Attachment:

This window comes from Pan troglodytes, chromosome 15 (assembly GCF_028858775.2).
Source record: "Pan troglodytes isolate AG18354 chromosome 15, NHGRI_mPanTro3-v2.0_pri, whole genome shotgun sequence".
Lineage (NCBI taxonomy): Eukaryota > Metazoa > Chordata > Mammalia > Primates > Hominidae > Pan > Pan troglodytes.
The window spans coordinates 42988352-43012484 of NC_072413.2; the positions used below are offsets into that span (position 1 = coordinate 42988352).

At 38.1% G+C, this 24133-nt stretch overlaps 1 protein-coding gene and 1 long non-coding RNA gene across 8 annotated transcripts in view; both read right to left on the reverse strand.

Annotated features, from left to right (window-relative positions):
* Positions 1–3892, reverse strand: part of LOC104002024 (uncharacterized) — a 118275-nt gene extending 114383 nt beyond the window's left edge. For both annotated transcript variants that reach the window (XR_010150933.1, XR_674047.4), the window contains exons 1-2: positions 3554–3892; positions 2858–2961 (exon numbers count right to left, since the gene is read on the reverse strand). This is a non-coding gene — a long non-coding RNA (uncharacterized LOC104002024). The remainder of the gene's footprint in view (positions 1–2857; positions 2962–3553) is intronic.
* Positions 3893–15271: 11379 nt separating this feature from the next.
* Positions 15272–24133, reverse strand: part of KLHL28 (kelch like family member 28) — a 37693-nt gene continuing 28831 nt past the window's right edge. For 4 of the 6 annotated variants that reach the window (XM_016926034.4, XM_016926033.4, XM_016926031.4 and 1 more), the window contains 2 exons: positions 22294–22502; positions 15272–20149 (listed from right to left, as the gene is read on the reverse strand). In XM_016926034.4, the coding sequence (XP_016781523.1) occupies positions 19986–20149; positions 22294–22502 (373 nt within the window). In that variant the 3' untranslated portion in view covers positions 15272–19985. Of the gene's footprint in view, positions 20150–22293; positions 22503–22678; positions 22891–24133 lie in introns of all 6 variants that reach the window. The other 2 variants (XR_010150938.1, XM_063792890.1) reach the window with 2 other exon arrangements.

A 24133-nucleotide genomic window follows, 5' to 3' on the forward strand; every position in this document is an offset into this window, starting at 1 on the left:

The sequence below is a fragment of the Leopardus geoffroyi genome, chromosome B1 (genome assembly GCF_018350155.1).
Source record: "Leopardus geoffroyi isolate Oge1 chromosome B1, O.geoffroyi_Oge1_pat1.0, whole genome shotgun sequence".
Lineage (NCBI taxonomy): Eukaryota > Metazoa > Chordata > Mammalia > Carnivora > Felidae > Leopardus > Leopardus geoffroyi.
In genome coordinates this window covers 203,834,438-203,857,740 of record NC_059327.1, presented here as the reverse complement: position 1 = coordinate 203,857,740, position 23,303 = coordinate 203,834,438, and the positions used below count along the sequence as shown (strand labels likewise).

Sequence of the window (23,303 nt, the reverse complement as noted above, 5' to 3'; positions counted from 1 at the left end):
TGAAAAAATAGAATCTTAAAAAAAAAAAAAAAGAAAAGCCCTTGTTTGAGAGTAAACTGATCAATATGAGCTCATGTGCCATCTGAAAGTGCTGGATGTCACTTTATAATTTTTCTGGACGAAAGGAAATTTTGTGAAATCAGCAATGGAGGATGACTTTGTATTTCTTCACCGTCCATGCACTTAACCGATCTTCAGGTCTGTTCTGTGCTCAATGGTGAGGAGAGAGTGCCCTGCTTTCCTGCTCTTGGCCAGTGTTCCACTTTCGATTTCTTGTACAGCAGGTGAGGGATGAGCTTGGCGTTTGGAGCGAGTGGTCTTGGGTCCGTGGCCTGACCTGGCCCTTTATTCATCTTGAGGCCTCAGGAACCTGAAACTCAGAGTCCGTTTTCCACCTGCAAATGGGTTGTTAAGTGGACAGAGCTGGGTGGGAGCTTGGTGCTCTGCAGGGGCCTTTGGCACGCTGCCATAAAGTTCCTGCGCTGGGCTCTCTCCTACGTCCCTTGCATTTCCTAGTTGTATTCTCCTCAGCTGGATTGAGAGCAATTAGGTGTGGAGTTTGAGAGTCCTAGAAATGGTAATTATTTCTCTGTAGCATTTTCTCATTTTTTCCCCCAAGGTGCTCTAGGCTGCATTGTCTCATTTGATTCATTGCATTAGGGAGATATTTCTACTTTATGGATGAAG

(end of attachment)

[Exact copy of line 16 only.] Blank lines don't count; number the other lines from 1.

TGAAAAAATAGAATCTTAAAAAAAAAAAAAAAGAAAAGCCCTTGTTTGAGAGTAAACTGATCAATATGAGCTCATGTGCCATCTGAAAGTGCTGGATGTCACTTTATAATTTTTCTGGACGAAAGGAAATTTTGTGAAATCAGCAATGGAGGATGACTTTGTATTTCTTCACCGTCCATGCACTTAACCGATCTTCAGGTCTGTTCTGTGCTCAATGGTGAGGAGAGAGTGCCCTGCTTTCCTGCTCTTGGCCAGTGTTCCACTTTCGATTTCTTGTACAGCAGGTGAGGGATGAGCTTGGCGTTTGGAGCGAGTGGTCTTGGGTCCGTGGCCTGACCTGGCCCTTTATTCATCTTGAGGCCTCAGGAACCTGAAACTCAGAGTCCGTTTTCCACCTGCAAATGGGTTGTTAAGTGGACAGAGCTGGGTGGGAGCTTGGTGCTCTGCAGGGGCCTTTGGCACGCTGCCATAAAGTTCCTGCGCTGGGCTCTCTCCTACGTCCCTTGCATTTCCTAGTTGTATTCTCCTCAGCTGGATTGAGAGCAATTAGGTGTGGAGTTTGAGAGTCCTAGAAATGGTAATTATTTCTCTGTAGCATTTTCTCATTTTTTCCCCCAAGGTGCTCTAGGCTGCATTGTCTCATTTGATTCATTGCATTAGGGAGATATTTCTACTTTATGGATGAAG